“The IDF has no problem attacking civilian targets on purpose… I did it myself.”

by Yaniv Reich on October 28, 2009

In the hysterical responses to the Goldstone report, or more generally to any criticism whatsoever of Israel’s military activities, Israelis love to argue that Israel doesn’t target civilians, unlike those immoral terrorists we have to deal with.

This argument makes for a great sound bite on the evening news, but its patently false, as shown by the eyewitness testimonies of Israelis soldiers from Breaking the Silence or the details of the Goldstone report. Or you can just go directly to the Israeli Air Force Website:

The operational maneuvers of Grapes of Wrath [1996] were similar to those of operation “Din Ve-Cheshbon” (דין וחשבון) in 1993: An extensive bombing of the Shiite villages in South Lebanon in order to create a massive flow of civilians north towards Beirut thus applying pressure on Syria and Lebanon that will make them restrain the Hezbollah.

Apparently, the IDF air force is now a bastion of “pro-Palestinian” and “anti-Semitic” sentiment that undermines Israel’s ability to defend itself.

Noam from Promised Land blog gives more details of this mission:

Then one morning came when we finally got a new order. We were told to take our combat positions [in southern Lebanon] in front of a one of the Shiite villages to the north, and be ready to open fire. I was ordered to take out the aerial photo of the village, and after a while my C.O told me to “take down” a certain house – lets say number 54 (all the houses on the photo had numbers). At last, I thought, some action. One of the lookout probably spotted terrorist activity on the village (we were told that the Hezbollah fighters are hiding in the villages. it might have been true, I don’t know), and we are finally going to do our job!
The village wasn’t that close, and the tank missed the first shot. I took out my binoculars and corrected it (it is extremely difficult for a tank to correct its own shots, mainly because of the dust it raises when it fires). Then we got the number of a new house, and again, the tank fired and I corrected it on the radio, and so on. I worked just as we learned in Bahad 1 (the IDF officer academy), using the exact procedure and code words. I kept getting praises from my C.O on the radio. To this point, this might have been the most exiting stuff I did in my service.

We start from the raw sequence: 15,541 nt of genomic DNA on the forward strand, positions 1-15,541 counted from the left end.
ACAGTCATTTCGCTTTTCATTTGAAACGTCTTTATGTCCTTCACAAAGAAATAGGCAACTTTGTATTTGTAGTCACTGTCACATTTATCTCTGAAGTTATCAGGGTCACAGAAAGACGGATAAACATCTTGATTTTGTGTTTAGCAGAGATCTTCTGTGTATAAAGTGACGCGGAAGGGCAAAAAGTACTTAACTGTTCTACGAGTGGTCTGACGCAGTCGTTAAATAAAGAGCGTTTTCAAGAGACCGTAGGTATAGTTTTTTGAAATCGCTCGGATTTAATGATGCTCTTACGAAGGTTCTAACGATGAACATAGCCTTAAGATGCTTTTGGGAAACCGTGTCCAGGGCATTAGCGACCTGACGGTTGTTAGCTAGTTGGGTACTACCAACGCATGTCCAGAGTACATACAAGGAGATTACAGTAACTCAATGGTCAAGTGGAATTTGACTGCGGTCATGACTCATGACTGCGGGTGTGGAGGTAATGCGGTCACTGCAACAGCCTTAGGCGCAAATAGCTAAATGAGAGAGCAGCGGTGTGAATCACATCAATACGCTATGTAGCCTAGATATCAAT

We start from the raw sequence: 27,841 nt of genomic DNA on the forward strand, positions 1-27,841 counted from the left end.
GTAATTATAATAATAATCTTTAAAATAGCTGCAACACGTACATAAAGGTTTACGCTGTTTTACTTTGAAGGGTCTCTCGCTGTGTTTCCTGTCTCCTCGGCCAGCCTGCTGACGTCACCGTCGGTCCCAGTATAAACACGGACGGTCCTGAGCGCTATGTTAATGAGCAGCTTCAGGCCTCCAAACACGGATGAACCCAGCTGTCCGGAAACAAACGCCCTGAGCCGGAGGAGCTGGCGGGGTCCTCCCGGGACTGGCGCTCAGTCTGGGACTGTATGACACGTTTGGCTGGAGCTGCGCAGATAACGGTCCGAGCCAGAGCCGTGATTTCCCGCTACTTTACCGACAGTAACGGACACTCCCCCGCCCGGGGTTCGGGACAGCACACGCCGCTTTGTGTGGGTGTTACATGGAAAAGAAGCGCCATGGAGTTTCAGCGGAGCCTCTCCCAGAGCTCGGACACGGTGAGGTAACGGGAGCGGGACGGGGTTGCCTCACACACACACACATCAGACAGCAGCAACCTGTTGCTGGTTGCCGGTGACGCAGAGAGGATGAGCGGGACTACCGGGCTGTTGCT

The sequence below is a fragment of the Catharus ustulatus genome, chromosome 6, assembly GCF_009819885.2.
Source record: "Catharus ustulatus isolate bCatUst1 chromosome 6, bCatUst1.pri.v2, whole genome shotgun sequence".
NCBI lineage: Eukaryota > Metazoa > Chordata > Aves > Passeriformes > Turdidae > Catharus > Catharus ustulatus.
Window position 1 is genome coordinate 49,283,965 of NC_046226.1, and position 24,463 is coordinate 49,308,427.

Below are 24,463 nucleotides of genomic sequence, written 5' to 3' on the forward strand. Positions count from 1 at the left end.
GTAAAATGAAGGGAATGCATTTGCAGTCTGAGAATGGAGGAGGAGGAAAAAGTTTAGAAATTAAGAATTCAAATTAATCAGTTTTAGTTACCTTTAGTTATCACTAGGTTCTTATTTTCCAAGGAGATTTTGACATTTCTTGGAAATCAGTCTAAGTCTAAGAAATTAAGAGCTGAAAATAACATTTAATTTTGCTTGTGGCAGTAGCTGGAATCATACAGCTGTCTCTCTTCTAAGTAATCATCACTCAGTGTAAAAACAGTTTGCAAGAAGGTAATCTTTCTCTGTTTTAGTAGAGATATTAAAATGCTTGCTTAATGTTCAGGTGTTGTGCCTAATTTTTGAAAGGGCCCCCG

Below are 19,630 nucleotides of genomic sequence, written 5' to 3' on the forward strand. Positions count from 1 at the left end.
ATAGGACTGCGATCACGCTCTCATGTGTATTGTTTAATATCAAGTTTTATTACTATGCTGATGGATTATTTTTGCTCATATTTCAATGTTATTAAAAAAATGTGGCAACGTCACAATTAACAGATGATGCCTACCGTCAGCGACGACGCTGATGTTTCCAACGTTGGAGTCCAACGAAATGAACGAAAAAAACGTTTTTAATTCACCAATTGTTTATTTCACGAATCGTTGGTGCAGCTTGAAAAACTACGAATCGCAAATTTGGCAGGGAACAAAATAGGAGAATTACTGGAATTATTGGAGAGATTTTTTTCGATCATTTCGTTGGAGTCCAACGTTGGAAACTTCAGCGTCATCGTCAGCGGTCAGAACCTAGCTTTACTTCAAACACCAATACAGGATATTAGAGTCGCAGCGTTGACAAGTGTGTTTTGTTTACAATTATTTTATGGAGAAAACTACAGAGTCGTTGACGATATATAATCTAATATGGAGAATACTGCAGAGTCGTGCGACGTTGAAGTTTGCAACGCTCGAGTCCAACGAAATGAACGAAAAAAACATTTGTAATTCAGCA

Then we got another number, but this time I couldn’t see the house. The Shiite village was on a hill, and the house was on its far side, hidden from us. When I reported it on the radio, my C.O just said: “well, take out a different one. How about the one in front of it?”

Only then it started to occur to me that there were no Hezbollah people in those houses. There were no terrorists’ hidden posts (all this time, of course, nobody was shooting at us from the village). These were just ordinary homes. We were simply punishing the population; it was part of the big “applying pressure” strategy. Someone has decided to replace the leaflets we were dropping with actual bombs, so our message would be clearer. But for all I knew, there could have still been people in these houses! Sure, we warned them, but what if some guy couldn’t run away north because he was sick, or too old, or he didn’t have a car, or needed to attend a sick family member, or maybe he was just too scared to run? What guarantee did I have that by “picking a different house”, I wasn’t sealing the fate of an entire family, just like Dr. Al-Ayash’s family whose house was hit by a tank in Gaza?”

Israelis will very often say they don’t like war. “Mistakes happen,” we argue. But its commonplace to accept the good intentions and benevolence of the “most moral army in the world”.

Armies are not designed for benevolence. They are designed to meet specific strategic objectives that very often conflict with the requirements of international humanitarian law, which is, of course, precisely why the Geneva Conventions were instituted in the first place. Sometimes, international law wins, especially if there are many cameras around. But sometimes, all too often, the strategic objectives win, with predictable yet profoundly catastrophic effects on real human beings, on daughters and sons and fathers and mothers.

Hiding behind the nationalist propaganda of being “the most moral army in the world” is unjustifiable. We must hold ourselves more accountable for the death and destruction we create. There is no way to evade this responsibility.

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